What is your line?

We sang one of my favourite hymns at church yesterday, ‘Be Thou My Vision’. It was interesting because just the night before, I was reading on John Milton and ‘Paradise Lost’, and learnt that Milton became blind in his later years. He was lamenting on his loss of sight and wondered how he could still be of use to God and man. Out of this, he wrote a beautiful poem that speaks of disappointment, hope, and how God views our service to Him. Here’s the poem:

“When I consider how my light is spent
Ere half my days in this dark world and wide,
And that one Talent which is death to hide
Lodged with me useless, though my soul more bent
To serve therewith my Maker, and present
My true account, lest He returning chide,
“Doth God exact day-labour, light denied?”
I fondly ask. But Patience, to prevent
That murmur, soon replies, “God doth not need
Either man’s work or his own gifts. Who best
Bear his mild yoke, they serve him best. His state
Is kingly: thousands at his bidding speed,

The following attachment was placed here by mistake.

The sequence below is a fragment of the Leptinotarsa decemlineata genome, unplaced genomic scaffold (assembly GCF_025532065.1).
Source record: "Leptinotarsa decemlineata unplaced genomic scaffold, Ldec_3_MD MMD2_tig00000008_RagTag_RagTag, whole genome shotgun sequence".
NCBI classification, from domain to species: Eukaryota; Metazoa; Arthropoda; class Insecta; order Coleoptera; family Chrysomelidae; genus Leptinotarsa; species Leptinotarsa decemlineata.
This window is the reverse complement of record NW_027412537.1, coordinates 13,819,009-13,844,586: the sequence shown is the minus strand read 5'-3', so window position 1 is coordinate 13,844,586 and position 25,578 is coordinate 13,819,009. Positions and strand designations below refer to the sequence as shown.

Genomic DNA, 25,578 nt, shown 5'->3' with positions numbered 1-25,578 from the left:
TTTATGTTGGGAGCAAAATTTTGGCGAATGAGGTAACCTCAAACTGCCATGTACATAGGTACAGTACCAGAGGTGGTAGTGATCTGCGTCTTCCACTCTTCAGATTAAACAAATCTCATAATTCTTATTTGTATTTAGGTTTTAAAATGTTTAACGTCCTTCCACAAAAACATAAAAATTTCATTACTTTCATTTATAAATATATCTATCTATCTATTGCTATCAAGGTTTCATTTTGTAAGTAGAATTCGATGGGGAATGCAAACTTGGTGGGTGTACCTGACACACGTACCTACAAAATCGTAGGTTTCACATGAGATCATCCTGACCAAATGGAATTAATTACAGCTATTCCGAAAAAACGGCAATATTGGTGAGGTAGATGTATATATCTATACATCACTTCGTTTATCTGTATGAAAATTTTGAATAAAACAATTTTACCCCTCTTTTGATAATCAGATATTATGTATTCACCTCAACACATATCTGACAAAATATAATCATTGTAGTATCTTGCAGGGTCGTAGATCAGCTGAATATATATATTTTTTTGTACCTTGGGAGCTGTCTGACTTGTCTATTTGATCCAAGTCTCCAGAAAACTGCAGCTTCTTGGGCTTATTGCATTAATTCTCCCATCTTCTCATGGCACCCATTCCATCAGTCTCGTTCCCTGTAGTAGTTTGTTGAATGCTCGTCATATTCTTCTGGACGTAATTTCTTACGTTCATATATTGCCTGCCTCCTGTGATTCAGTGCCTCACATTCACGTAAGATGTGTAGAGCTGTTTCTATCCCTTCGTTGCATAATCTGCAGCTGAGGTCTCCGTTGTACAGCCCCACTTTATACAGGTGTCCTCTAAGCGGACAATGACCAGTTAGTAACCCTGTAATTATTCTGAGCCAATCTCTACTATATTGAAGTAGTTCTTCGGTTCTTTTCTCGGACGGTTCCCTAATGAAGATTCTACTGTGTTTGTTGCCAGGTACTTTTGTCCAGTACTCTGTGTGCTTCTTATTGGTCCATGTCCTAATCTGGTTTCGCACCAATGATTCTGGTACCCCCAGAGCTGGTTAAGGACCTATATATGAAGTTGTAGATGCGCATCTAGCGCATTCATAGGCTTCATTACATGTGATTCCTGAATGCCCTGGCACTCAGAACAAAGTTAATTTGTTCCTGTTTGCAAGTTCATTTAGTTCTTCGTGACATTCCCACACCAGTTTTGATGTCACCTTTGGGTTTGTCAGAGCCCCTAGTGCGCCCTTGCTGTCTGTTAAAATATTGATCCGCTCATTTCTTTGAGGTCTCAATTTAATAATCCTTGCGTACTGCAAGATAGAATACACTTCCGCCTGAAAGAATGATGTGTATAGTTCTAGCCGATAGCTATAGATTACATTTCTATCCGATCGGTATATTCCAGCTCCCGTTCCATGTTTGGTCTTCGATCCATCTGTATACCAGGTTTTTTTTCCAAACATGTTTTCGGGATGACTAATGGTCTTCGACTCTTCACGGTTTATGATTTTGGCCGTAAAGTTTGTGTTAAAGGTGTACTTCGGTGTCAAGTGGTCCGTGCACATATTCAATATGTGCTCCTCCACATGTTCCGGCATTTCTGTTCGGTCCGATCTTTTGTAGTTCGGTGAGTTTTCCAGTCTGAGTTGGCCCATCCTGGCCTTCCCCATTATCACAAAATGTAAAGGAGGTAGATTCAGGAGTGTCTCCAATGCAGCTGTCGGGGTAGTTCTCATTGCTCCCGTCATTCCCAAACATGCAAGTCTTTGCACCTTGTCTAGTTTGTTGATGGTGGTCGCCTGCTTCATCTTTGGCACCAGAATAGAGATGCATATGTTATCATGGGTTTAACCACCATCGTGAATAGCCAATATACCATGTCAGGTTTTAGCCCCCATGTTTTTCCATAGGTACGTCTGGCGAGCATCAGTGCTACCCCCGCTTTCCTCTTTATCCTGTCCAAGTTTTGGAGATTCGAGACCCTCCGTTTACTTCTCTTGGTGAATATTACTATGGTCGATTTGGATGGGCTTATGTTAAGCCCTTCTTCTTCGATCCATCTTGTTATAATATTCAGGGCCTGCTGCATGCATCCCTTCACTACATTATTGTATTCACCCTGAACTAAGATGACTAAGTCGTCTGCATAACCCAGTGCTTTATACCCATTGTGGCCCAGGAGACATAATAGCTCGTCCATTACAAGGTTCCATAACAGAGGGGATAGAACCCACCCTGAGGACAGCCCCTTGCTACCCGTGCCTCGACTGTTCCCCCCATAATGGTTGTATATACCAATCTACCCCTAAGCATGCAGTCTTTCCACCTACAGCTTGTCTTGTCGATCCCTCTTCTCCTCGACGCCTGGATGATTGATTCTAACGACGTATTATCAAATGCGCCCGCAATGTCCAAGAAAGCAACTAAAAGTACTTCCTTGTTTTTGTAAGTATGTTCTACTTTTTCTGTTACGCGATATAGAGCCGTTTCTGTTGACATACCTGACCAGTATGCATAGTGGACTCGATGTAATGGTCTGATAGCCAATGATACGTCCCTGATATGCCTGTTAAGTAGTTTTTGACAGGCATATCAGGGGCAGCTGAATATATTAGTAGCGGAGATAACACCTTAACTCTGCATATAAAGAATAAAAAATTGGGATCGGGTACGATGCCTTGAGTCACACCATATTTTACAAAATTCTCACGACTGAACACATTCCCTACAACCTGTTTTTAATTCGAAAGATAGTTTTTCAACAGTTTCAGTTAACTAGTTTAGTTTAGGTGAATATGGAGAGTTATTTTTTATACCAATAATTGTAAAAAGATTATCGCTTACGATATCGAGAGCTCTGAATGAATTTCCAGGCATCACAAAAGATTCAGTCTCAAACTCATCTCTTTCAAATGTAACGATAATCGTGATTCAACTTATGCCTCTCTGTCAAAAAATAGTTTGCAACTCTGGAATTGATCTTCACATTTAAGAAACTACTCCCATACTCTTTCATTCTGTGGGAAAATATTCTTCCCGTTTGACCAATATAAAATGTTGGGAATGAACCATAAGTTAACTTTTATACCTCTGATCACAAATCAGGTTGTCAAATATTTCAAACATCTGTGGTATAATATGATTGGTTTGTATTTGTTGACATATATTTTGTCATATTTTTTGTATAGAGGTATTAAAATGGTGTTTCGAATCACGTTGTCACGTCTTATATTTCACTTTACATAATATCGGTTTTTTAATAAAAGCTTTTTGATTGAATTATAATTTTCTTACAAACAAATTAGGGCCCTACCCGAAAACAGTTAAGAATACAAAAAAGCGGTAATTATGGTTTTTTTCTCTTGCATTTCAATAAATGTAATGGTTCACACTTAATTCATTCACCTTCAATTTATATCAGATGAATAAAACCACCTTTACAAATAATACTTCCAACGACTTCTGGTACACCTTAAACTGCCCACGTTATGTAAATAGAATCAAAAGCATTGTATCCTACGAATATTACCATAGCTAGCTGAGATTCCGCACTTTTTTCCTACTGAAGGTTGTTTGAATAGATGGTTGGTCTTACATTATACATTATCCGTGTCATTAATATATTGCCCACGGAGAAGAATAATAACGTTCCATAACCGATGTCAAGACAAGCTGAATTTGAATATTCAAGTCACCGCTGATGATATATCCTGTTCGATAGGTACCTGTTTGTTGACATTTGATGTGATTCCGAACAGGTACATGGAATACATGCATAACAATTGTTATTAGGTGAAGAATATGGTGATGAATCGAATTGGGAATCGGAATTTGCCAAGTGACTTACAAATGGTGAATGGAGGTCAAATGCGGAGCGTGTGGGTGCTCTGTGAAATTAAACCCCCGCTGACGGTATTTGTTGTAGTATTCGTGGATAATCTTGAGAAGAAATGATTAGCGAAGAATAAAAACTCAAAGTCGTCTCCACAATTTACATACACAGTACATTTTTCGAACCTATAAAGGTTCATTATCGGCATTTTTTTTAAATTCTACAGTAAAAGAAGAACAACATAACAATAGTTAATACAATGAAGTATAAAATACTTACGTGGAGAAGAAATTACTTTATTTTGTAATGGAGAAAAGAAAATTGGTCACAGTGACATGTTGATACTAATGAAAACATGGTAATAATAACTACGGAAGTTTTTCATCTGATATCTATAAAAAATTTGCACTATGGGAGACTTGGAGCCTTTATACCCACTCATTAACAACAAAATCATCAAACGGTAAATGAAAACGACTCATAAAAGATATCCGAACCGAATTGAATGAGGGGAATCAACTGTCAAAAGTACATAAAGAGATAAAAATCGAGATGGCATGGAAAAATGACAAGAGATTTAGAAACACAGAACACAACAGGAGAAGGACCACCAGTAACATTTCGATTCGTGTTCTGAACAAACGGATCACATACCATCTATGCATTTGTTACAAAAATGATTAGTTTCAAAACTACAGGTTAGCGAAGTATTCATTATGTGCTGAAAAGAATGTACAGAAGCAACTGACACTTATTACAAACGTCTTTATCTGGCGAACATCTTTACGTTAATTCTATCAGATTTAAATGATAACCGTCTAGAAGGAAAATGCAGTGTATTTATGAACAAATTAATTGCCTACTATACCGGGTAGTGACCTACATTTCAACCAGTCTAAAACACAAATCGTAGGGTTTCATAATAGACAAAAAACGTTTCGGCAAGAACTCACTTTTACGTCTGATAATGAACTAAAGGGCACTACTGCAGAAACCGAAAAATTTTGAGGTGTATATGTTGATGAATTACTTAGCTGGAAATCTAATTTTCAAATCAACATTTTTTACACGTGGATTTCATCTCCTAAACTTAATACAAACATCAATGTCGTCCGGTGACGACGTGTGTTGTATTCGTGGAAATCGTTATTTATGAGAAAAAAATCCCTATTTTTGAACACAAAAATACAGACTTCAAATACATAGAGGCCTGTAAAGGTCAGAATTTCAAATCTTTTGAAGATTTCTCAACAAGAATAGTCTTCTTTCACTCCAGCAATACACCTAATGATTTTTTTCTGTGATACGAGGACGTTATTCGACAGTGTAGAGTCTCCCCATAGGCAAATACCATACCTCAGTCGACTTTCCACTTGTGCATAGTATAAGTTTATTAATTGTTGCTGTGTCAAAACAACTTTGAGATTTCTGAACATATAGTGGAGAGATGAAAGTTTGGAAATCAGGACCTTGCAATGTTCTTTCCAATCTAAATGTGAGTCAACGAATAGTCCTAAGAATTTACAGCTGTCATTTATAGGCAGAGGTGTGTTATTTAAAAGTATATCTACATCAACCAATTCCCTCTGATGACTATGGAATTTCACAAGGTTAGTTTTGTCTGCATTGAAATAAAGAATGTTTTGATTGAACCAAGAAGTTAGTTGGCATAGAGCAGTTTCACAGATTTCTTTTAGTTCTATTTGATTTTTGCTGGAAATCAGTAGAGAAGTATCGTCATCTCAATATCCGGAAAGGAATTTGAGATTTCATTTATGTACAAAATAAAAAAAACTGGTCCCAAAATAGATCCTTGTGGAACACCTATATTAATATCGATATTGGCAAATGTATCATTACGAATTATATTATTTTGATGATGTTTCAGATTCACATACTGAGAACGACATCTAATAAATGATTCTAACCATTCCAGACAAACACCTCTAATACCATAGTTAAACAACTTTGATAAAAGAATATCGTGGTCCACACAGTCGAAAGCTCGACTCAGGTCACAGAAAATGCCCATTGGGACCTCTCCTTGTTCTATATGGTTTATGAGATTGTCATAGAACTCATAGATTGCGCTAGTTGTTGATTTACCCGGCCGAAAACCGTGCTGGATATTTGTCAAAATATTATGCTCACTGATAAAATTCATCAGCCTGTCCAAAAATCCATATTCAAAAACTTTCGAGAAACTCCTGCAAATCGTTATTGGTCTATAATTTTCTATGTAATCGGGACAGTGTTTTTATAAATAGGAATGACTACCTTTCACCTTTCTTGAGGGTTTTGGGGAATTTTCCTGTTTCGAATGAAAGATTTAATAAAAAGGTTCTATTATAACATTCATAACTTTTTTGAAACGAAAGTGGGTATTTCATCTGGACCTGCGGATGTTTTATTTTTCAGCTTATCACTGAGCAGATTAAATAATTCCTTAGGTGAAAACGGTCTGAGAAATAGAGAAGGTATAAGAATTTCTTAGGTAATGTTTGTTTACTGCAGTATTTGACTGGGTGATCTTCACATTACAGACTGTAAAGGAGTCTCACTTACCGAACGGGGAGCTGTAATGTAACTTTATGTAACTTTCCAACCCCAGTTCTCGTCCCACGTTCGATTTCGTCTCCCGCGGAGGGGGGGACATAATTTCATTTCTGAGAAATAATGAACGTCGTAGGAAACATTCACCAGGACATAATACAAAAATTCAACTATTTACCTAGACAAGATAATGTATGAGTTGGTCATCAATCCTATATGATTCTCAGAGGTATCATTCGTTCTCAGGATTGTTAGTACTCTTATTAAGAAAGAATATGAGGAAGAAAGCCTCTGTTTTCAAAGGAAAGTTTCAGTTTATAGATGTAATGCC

And post o’er land and ocean without rest;
They also serve who only stand and wait.”
I was also struck by the last line because I’ve heard it being alluded to a couple of times. I think it’s interesting when you hear a phrase or allusion and you know where it’s from. And I find it even more amazing when people are able to quote lines or words in a relevant and timely way.

But not having sight is one thing, not having vision is another. Helen Keller, that remarkable American deaf and blind author and activist, famously said that the only thing worse than being blind is having sight but no vision. If we have no vision, we just drift in this life, with no destination at the endpoint. We need to have a vision towards a goal, of how we want our lives to be written. It is said that every day of our lives, we are writing that one line that will appear as the epitaph on our tombstone. What is your line?
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~ by irwin on October 20, 2008.

One Response to “What is your line?”

  1. my line’s a bit long.

    “he’s someone who made a particular someone else fall truly, madly and deeply in love with, over and over again.”

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